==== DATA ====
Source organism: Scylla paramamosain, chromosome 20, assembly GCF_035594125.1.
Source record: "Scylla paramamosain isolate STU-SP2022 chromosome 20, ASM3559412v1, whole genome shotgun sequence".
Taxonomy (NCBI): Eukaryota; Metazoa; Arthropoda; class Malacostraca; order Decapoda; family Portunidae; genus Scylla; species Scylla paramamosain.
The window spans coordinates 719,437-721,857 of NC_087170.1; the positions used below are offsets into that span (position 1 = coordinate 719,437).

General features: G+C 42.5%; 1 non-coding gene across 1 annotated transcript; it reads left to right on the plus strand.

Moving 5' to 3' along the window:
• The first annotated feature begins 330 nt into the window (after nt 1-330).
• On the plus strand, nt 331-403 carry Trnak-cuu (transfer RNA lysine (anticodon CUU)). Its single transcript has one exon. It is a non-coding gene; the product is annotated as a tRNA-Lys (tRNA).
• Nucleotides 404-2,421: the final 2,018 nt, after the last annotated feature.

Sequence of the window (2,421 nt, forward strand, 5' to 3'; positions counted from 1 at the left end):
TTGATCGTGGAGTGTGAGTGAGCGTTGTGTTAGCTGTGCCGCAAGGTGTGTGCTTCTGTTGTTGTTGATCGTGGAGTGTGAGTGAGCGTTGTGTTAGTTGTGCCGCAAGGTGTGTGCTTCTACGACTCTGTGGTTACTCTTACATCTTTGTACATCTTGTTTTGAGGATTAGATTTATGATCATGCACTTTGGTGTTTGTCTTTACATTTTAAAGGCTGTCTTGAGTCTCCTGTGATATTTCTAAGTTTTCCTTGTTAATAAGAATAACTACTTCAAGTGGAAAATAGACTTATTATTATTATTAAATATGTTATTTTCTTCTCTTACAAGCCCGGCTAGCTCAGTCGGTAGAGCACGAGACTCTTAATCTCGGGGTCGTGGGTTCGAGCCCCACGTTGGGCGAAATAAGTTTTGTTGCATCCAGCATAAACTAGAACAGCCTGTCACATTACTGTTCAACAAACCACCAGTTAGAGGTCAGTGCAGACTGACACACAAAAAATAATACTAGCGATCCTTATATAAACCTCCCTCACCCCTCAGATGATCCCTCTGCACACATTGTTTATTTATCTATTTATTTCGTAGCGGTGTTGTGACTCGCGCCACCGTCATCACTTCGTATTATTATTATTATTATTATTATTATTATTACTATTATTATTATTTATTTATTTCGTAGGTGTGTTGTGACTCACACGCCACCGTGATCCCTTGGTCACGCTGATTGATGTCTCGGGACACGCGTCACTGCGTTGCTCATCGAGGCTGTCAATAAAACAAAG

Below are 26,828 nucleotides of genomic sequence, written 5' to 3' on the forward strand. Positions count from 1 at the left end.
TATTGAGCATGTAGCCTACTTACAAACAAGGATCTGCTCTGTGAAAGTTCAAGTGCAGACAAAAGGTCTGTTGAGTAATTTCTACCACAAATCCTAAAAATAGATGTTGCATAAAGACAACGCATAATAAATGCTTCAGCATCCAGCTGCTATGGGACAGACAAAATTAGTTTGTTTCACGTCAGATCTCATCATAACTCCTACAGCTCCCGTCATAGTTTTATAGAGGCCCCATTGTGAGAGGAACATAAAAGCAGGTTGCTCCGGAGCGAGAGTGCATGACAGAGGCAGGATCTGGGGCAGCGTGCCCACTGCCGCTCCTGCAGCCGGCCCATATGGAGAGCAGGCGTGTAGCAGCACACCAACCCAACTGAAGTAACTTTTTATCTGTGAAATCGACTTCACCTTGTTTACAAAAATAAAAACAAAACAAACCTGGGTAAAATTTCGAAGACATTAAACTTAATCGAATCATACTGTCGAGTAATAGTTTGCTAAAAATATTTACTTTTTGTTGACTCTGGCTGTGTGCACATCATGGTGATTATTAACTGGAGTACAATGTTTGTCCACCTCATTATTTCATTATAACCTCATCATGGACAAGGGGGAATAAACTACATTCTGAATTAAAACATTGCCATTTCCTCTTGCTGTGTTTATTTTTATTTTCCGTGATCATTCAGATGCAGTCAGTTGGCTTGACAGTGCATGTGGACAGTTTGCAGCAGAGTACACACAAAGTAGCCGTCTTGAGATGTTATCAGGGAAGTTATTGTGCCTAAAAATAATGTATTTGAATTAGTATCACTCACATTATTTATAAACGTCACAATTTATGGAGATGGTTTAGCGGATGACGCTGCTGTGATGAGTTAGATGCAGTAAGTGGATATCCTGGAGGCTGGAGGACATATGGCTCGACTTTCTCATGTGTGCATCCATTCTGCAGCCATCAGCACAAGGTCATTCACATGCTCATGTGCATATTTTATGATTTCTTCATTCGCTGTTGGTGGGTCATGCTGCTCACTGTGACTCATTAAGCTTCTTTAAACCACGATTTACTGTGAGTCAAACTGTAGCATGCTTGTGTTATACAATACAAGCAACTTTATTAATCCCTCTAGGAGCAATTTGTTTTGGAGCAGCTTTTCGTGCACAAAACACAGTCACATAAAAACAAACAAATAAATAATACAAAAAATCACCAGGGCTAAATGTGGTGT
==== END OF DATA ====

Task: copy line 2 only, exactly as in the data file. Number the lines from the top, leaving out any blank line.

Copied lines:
Source record: "Scylla paramamosain isolate STU-SP2022 chromosome 20, ASM3559412v1, whole genome shotgun sequence".